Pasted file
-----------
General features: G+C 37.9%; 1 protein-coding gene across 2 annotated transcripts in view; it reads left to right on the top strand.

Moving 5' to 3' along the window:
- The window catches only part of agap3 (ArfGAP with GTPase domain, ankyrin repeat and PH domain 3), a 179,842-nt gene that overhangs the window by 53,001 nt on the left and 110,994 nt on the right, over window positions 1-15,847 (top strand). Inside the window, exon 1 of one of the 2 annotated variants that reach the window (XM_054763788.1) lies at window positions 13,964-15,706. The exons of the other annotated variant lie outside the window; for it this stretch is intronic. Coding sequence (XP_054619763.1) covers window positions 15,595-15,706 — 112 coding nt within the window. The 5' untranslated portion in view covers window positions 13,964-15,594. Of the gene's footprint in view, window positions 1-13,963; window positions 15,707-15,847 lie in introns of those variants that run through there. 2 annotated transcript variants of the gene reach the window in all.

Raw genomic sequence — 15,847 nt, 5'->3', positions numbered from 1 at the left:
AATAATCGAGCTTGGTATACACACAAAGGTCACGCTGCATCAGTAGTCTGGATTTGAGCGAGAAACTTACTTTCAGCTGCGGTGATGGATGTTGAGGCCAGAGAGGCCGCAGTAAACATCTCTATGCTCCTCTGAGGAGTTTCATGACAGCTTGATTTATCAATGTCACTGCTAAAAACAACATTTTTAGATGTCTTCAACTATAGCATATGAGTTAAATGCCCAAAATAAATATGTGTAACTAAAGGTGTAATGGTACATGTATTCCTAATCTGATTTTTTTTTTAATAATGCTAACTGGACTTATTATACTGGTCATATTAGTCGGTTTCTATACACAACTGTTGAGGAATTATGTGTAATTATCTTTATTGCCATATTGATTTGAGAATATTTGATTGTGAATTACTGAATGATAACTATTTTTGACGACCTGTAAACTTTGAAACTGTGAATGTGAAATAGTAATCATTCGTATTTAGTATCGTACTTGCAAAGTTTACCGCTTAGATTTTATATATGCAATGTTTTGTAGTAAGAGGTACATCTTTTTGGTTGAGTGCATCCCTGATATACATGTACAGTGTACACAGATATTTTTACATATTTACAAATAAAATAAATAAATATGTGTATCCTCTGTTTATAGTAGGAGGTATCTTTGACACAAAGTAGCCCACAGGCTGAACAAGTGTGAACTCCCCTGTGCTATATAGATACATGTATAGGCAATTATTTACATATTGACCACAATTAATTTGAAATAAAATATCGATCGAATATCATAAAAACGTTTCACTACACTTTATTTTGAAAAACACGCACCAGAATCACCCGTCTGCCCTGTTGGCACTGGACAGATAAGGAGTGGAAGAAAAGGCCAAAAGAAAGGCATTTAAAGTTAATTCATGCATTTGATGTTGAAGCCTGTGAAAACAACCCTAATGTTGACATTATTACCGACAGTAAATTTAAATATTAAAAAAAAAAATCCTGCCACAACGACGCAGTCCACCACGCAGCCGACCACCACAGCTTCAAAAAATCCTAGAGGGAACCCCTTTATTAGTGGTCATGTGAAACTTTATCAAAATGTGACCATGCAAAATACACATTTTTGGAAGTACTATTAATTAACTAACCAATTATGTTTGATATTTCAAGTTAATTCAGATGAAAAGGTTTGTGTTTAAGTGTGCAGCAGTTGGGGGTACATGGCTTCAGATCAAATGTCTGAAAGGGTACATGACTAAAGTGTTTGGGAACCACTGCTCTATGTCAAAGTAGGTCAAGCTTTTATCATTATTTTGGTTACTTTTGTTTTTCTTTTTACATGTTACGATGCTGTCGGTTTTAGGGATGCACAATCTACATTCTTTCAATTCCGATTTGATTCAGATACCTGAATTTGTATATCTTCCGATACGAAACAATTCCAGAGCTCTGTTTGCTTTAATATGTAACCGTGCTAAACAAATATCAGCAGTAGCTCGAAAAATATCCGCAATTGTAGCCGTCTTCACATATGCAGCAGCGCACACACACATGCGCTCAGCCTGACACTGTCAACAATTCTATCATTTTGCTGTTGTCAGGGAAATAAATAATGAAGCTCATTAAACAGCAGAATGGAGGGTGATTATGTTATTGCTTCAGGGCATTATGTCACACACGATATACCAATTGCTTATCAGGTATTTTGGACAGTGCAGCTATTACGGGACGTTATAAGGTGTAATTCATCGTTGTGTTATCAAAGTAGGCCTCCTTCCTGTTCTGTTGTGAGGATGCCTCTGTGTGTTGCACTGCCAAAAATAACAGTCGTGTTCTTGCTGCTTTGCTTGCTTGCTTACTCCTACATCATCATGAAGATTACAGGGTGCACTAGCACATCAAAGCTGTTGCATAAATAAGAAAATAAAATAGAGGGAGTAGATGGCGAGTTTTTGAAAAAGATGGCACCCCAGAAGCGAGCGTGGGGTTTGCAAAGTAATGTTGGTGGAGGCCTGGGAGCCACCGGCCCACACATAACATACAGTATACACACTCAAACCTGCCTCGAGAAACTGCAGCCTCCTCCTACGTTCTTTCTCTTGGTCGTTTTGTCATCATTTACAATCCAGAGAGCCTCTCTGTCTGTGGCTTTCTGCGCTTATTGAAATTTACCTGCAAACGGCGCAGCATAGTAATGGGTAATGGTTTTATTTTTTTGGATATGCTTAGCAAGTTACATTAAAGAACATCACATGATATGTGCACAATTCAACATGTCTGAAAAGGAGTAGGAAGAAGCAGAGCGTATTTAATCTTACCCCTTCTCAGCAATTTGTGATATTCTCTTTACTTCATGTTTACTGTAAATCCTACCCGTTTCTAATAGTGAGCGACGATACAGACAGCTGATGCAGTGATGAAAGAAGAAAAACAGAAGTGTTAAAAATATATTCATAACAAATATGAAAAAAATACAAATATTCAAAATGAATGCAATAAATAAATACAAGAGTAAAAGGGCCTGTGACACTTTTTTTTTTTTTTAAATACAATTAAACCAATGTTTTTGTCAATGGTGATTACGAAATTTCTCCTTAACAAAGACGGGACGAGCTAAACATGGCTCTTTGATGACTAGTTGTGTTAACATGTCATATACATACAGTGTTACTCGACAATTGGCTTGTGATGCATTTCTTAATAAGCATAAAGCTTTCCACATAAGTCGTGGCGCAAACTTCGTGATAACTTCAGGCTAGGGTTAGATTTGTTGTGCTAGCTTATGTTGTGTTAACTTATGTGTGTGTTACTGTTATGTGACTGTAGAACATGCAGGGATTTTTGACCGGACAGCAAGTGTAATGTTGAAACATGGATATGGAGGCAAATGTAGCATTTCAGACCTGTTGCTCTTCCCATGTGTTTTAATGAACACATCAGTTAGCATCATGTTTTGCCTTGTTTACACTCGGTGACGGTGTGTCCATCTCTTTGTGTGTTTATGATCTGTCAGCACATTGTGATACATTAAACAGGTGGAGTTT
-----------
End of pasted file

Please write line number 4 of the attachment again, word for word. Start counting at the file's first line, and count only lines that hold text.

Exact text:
Raw genomic sequence — 15,847 nt, 5'->3', positions numbered from 1 at the left: